However, reservations about electronic wills are numerous. Fraud and forgery are obvious concerns, especially for vulnerable testators. The use of electronic signing software is increasingly prevalent in commercial transactions, but it is not clear that this is appropriate for the signing of wills. Quite apart from the entirely different nature of a will as compared, for example, to a tenancy agreement, many testators are elderly, and reliant on assistance from family, friends or carers when using modern technology. The scope for abuse or fraud is self-evident.
The Law Commission suggests that fully electronic wills could be created using electronic signatures and stored electronically without any paper version. Although storage and security issues might be overcome by mandatory filing on the National Will Register, a number of questions remain, particularly with regard to any period during which a dual (paper and electronic) system was in effect.
The increasing prevalence of online will-writing services may foreshadow an enthusiastic adoption of electronic wills, if they were to become legally valid. Conversely, anecdotal evidence that the witnessing of wills using video-conferencing (which was introduced in 2020 in response to the Covid-19 pandemic) has seen relatively limited take-up may point the other way to an innate reluctance on the part of testators and advisers to embrace recent technology in the field of wills.
Having recognised the increase in predatory marriages – in part, as a result of effective campaigning by affected families – the Law Commission seeks to revisit the question of whether a new marriage or a civil partnership should revoke a will. The Supplementary Consultation paper suggests that abolishing the current rule (that a subsequent marriage or civil partnership automatically revokes a will) could be seen as rebalancing the interests of various potential beneficiaries.
Many otherwise sophisticated testators are unaware of the existing rule, and if a testator has made a well-thought-out will (which may include provision for charities or other beneficiaries), automatic revocation can have unintended detrimental effects.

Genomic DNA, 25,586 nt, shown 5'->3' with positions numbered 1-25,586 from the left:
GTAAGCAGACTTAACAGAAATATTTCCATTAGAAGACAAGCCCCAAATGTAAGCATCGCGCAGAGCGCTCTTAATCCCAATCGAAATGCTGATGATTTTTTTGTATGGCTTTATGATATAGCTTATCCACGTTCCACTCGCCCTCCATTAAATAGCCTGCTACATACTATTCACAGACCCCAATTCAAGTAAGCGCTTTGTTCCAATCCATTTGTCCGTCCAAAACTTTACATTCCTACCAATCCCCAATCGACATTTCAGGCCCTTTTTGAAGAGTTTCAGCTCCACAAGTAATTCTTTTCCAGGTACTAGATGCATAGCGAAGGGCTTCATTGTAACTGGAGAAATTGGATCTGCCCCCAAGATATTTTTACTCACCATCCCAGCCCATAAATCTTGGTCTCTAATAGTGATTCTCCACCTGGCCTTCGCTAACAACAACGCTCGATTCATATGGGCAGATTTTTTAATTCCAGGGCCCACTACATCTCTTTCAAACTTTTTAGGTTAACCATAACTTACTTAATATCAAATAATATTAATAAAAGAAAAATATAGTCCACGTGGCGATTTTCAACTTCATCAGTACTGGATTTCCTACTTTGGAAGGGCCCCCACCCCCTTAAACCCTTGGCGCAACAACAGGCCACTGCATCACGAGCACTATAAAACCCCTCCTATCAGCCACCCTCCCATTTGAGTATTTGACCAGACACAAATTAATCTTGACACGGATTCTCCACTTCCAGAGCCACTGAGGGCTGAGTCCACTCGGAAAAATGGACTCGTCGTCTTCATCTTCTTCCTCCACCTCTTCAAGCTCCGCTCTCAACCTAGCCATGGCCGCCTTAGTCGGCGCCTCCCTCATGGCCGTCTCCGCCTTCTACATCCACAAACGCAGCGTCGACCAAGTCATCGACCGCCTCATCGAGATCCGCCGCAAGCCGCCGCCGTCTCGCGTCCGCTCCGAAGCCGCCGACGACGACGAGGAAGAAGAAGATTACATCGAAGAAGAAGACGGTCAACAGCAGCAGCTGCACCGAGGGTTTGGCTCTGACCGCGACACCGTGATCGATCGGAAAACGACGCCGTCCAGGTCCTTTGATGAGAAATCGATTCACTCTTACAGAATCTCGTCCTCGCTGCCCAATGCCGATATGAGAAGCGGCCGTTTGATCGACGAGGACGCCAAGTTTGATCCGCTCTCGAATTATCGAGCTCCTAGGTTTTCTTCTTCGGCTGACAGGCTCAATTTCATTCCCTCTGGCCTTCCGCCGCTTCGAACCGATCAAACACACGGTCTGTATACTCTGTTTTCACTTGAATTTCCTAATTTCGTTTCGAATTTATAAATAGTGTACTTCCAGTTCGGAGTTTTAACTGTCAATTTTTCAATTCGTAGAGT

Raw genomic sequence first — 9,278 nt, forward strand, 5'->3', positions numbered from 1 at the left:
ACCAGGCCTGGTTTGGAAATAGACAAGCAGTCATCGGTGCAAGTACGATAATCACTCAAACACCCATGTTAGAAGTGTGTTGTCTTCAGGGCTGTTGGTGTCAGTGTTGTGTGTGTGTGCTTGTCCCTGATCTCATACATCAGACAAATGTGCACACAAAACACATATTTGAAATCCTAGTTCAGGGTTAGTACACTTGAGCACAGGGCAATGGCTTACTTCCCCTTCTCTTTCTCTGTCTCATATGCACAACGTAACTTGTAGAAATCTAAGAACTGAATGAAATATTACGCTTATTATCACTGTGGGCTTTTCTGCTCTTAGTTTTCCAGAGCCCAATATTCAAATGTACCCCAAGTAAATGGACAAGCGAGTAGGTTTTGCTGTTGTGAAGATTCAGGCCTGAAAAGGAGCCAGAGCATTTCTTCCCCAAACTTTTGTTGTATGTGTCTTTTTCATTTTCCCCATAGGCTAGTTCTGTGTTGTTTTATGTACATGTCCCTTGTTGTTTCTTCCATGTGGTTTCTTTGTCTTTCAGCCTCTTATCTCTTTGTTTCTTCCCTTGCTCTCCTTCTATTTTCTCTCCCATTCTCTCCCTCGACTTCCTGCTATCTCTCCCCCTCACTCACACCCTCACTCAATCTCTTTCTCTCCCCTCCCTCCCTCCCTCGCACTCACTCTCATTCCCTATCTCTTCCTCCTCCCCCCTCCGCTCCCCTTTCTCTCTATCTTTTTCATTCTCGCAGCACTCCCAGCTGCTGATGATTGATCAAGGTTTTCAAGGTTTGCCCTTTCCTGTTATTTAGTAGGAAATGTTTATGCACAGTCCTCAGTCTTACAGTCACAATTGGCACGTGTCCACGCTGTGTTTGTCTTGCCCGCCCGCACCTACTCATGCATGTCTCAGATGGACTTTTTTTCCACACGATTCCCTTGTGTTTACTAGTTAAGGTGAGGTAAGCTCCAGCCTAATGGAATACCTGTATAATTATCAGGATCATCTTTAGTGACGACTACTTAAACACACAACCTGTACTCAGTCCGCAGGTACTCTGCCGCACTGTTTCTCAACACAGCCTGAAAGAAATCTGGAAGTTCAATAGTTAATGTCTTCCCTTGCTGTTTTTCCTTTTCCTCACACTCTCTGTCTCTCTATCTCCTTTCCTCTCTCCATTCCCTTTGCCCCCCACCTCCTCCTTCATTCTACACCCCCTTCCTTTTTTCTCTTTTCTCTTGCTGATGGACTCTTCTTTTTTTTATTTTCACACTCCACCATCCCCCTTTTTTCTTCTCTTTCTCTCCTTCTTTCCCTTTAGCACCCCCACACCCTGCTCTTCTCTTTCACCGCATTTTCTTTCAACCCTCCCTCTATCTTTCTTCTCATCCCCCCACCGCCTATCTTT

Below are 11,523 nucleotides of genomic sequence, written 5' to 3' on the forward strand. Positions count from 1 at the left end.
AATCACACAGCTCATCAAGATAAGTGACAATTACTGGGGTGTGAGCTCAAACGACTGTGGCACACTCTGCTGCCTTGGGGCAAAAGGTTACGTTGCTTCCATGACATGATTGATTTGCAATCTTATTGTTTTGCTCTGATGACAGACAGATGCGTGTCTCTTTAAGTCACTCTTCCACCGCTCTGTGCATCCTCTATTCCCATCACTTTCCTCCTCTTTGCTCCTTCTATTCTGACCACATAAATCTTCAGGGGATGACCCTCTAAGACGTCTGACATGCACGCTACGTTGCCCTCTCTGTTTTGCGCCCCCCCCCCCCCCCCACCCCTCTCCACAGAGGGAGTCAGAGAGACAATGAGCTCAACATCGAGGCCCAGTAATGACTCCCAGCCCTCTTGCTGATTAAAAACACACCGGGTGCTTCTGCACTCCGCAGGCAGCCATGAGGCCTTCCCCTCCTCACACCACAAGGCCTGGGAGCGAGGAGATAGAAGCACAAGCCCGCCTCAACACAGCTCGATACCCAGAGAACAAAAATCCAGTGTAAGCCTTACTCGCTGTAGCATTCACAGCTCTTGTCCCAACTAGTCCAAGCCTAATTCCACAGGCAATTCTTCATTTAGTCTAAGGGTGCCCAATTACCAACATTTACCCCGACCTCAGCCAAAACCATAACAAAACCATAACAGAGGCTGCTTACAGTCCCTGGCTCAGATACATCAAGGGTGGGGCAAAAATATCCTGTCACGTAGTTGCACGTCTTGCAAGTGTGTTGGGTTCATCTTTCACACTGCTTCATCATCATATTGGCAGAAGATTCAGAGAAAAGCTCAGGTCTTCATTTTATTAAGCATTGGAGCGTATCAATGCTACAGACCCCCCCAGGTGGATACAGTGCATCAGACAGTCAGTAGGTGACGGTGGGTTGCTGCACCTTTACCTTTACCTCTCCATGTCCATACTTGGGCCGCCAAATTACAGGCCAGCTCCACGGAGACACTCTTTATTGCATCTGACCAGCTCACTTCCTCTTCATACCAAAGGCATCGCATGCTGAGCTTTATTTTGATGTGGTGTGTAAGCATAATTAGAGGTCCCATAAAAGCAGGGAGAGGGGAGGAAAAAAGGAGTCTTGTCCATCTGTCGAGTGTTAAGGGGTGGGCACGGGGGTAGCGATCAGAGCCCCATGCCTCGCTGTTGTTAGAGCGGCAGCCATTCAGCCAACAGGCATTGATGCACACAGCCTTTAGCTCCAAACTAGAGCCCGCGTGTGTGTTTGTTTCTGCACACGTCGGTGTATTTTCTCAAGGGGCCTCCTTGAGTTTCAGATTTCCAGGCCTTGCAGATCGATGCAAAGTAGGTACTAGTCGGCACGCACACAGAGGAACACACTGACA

Conversely, it can be argued that a marriage or civil partnership creates a new family unit, and that it is entirely appropriate that a surviving spouse should be provided for, whether by the operation of the intestacy rules (notwithstanding their limitations) or by the making of a new will, in either case consequent on the automatic revocation of the old will.
It is interesting to consider the law in Scotland, where marriage does not automatically revoke a will. Instead, legal rights allow a surviving spouse to claim a proportion of the deceased’s estate, regardless of the provisions of the will, and without the need for a court application. Legal rights are, however, limited in scope and only apply to the moveable estate: not to real property, which is arguably what will often be most needed to provide for the widow(er).
In considering the abolition of the rule, the Law Commission highlights the protection afforded by the Inheritance (Provision for Family and Dependants) Act 1975. It follows that the abolition of the rule may increase the number of family provision claims. The Supplementary Consultation paper speculates that any increase in such litigation may only be modest, since the mere possibility of a successful claim may operate to encourage settlements out of court. However, even the pre-action processes involved in such negotiations will inevitably be distressing to the parties.
The victim of a predatory marriage may lack testamentary capacity and the automatic revocation of a will on marriage may benefit the predator who will inherit on intestacy. Either way, it will often be the case that a sophisticated predator will have a sufficient understanding of the law to be able to circumnavigate any legal safeguards.
Neither the potential adoption of electronic wills nor the proposed abolition of the marriage revocation rule can be easily reduced to a simple binary choice. Caveats and concerns invariably apply in both cases. Manifestly, a balance needs to be struck between embracing technology and safeguarding against abuse. Crucially, this needs to be in conjunction with better public education to help individuals understand the importance of making a will, why formalities and safeguards are necessary, the legal implications of marriage and how to recognise the signs of vulnerability to predatory marriage. Professional advice will be more important than ever, to help clients (especially vulnerable clients) navigate the new framework.
What the Law Commission will ultimately choose to recommend following its consultation is hard to predict, particularly since there is a notable polarity of views on both issues. But protecting the interests of vulnerable individuals must remain the paramount concern in implementing changes to the status quo.